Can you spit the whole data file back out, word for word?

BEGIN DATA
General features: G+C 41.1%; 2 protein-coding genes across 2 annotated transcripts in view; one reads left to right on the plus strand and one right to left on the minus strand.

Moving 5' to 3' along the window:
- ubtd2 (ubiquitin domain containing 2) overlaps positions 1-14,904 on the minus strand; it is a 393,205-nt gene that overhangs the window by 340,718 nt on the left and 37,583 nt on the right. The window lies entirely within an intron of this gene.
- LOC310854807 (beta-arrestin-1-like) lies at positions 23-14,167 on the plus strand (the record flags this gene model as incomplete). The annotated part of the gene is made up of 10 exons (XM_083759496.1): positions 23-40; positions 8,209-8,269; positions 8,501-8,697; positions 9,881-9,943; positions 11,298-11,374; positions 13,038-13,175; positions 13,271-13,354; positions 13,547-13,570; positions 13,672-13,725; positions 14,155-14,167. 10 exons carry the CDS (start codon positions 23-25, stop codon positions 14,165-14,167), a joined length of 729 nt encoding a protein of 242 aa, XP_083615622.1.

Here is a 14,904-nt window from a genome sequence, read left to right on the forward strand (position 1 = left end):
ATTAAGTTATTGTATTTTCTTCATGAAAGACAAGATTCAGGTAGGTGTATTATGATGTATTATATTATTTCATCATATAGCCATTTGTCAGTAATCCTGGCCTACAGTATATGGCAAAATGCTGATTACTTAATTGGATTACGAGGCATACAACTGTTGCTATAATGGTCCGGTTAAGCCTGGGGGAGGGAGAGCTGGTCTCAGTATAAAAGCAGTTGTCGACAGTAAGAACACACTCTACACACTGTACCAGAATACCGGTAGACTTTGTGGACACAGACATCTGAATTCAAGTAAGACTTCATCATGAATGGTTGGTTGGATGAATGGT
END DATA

General features: G+C 41.1%; 2 protein-coding genes across 2 annotated transcripts in view; one reads left to right on the plus strand and one right to left on the minus strand.

Moving 5' to 3' along the window:
- ubtd2 (ubiquitin domain containing 2) overlaps positions 1-14,904 on the minus strand; it is a 393,205-nt gene that overhangs the window by 340,718 nt on the left and 37,583 nt on the right. The window lies entirely within an intron of this gene.
- LOC310854807 (beta-arrestin-1-like) lies at positions 23-14,167 on the plus strand (the record flags this gene model as incomplete). The annotated part of the gene is made up of 10 exons (XM_083759496.1): positions 23-40; positions 8,209-8,269; positions 8,501-8,697; positions 9,881-9,943; positions 11,298-11,374; positions 13,038-13,175; positions 13,271-13,354; positions 13,547-13,570; positions 13,672-13,725; positions 14,155-14,167. 10 exons carry the CDS (start codon positions 23-25, stop codon positions 14,165-14,167), a joined length of 729 nt encoding a protein of 242 aa, XP_083615622.1.

Here is a 14,904-nt window from a genome sequence, read left to right on the forward strand (position 1 = left end):
ATTAAGTTATTGTATTTTCTTCATGAAAGACAAGATTCAGGTAGGTGTATTATGATGTATTATATTATTTCATCATATAGCCATTTGTCAGTAATCCTGGCCTACAGTATATGGCAAAATGCTGATTACTTAATTGGATTACGAGGCATACAACTGTTGCTATAATGGTCCGGTTAAGCCTGGGGGAGGGAGAGCTGGTCTCAGTATAAAAGCAGTTGTCGACAGTAAGAACACACTCTACACACTGTACCAGAATACCGGTAGACTTTGTGGACACAGACATCTGAATTCAAGTAAGACTTCATCATGAATGGTTGGTTGGATGAATGGT